The Health Check

Being able to see what you are buying before you purchase is always a good idea, but in this case it is seldom possible. When you do get to see the birds, the first thing that you should look at is the chest. It should be well rounded and meaty, not V shaped. Also note whether or not the birds are alert and active. Check the droppings. The white urates should be pure white, without tinges of yellow or green. The green fecal should be firm enough to have shape to it. If fed a pelleted diet, it is often normal for the bird to have brown feces. If the birds are shipped to you, serious inspection of droppings can be made only after the birds have had 24 hours to settle in.

The combined stress of shipping, new surroundings and a different diet will often cause the droppings to appear abnormal for a short period of time. Again, try to buy from those who have a reputation to uphold and will guarantee healthy arrival of the birds. Those who have continually advertised in national publications are the best bet. In most cases, those who cheat their clients will not be able to build the client list that is required to bear the expense of continual national advertising. No nationally known aviculturist whom I know would ever ship a bird that is in an obvious state of poor health.

I believe that requiring that the seller provide a veterinary health certificate can be a double-edged sword that is more likely to hurt the buyer than help him. The type of exam that is performed by a vet so a health certificate can be issued is one that looks for obvious signs of disease. As previously stated, it is extremely rare that a seller with a good national reputation will ship a bird that shows obvious signs of poor health. What can happen is that all the combined stresses that go along with placing the bird in a new environment will compromise the bird’s immune system. This can result in the bird becoming ill from problems that it was harboring before it was shipped but able to fight off until its immune system was compromised by the stress. If you required the seller to obtain certification that the birds were healthy before they were shipped, then they are within their rights to ignore your complaints. In this situation, you have paid for a health certificate that protects the seller, not the buyer.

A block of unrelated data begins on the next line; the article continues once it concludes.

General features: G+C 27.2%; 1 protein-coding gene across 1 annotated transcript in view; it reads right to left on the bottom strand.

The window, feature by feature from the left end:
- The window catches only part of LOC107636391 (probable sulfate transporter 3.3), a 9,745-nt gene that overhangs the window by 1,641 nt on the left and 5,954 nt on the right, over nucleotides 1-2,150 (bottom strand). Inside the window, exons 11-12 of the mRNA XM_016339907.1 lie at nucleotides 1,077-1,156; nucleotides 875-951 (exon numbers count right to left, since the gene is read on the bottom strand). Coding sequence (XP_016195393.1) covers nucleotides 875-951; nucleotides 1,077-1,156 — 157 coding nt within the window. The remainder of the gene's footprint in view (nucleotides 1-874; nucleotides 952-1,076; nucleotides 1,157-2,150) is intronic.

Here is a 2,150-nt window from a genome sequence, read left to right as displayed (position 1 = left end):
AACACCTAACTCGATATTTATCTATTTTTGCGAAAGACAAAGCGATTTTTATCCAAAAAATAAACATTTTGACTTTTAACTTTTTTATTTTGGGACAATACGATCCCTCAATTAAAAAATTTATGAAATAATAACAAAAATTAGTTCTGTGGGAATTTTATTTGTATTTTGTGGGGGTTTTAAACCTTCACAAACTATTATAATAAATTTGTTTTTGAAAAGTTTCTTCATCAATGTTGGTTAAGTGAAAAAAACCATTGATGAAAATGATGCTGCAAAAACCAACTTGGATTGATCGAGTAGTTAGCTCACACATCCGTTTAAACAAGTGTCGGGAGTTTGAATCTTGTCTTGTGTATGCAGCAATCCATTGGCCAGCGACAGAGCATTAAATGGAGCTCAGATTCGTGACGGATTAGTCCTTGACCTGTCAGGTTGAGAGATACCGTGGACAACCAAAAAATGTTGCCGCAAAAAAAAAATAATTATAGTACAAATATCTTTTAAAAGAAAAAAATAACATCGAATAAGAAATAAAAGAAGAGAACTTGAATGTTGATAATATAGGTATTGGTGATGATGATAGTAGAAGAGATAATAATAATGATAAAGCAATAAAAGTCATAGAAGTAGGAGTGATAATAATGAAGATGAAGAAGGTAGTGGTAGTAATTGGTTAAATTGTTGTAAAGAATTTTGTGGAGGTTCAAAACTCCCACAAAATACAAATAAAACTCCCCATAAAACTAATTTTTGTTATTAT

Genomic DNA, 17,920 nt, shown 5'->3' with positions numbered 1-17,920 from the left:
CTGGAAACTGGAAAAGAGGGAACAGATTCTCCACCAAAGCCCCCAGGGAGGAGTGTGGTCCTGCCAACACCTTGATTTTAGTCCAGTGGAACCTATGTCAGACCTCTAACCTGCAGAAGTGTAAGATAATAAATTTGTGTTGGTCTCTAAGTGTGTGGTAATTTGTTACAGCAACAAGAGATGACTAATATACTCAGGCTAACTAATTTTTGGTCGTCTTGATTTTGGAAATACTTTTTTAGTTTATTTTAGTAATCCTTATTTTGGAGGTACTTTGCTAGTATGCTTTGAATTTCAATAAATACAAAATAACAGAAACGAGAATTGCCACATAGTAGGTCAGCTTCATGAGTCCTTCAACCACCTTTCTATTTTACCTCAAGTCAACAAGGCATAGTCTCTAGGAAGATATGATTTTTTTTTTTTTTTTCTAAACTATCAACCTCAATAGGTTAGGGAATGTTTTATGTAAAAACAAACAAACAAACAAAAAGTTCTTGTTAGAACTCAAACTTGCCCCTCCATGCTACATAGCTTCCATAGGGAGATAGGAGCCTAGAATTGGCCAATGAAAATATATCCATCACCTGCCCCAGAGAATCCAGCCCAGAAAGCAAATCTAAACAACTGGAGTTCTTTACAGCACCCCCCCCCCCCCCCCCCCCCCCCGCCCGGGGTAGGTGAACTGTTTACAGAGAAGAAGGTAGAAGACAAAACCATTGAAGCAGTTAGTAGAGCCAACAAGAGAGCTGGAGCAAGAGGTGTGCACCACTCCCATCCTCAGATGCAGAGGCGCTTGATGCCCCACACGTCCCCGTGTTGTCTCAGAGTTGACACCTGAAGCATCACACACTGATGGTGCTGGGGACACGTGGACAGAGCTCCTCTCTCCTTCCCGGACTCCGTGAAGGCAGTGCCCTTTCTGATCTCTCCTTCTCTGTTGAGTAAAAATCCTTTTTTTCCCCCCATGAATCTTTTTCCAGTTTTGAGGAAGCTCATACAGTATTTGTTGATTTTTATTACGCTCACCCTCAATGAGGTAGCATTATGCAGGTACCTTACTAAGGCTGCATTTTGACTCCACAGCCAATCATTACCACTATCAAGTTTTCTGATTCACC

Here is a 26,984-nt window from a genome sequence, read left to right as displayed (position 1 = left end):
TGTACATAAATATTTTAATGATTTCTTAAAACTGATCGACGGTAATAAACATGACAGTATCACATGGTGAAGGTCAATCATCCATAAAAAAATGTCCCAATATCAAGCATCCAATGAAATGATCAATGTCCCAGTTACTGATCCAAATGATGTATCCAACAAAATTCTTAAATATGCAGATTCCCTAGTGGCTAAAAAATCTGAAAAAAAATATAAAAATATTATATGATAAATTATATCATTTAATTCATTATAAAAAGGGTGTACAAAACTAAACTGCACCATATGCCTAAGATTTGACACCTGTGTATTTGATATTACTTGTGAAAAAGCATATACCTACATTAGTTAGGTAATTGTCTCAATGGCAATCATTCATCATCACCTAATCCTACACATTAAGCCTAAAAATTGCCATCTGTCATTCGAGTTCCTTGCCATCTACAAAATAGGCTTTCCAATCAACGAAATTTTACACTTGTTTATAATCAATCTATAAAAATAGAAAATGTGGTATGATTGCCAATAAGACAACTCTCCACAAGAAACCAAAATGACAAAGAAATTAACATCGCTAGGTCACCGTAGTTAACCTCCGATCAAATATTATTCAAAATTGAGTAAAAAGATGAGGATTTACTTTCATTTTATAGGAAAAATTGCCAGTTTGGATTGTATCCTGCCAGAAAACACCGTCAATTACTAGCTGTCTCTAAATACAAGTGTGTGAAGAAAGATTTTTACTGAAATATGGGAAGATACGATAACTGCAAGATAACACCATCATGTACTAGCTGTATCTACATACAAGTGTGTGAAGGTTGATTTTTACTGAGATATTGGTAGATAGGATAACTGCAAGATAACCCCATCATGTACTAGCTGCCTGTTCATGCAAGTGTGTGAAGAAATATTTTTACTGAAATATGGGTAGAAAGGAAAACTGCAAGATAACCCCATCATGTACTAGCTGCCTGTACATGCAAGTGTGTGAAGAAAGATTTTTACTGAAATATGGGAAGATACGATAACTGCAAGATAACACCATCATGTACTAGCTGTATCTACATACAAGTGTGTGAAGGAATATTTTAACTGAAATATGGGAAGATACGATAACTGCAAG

If you would like the birds to go through a health check, it should be done buy your veterinarian within 72 hours after you have received the birds. Have the seller agree to a full refund on the cost of the birds if your vet finds that they have some type of major problem. You will lose the cost of shipping both ways and the vet expense. If the only problem that the birds have is a minor bacterial infection, it will pay you to keep them and cure them if they are a good pair of birds. In the case of a conflict of opinion, allow your vet to consult with the seller’s vet to determine whether or not a problem should be considered major or minor. The only exception to this is when you are purchasing birds that are infamous for papilloma. This disease is quite prevalent in imported greenwinged and redbellied macaws, although all adult imported macaws should be suspect. In the case of these types of macaws, you should demand and offer to pay for a papilloma test done by the seller’s vet prior to having the birds shipped to you. Contact the vet who will be performing the exam, send him a check for the service, and ask that he record the band numbers of the birds on the certificate. If the seller refuses to have the birds examined at your expense by his vet, look for another seller.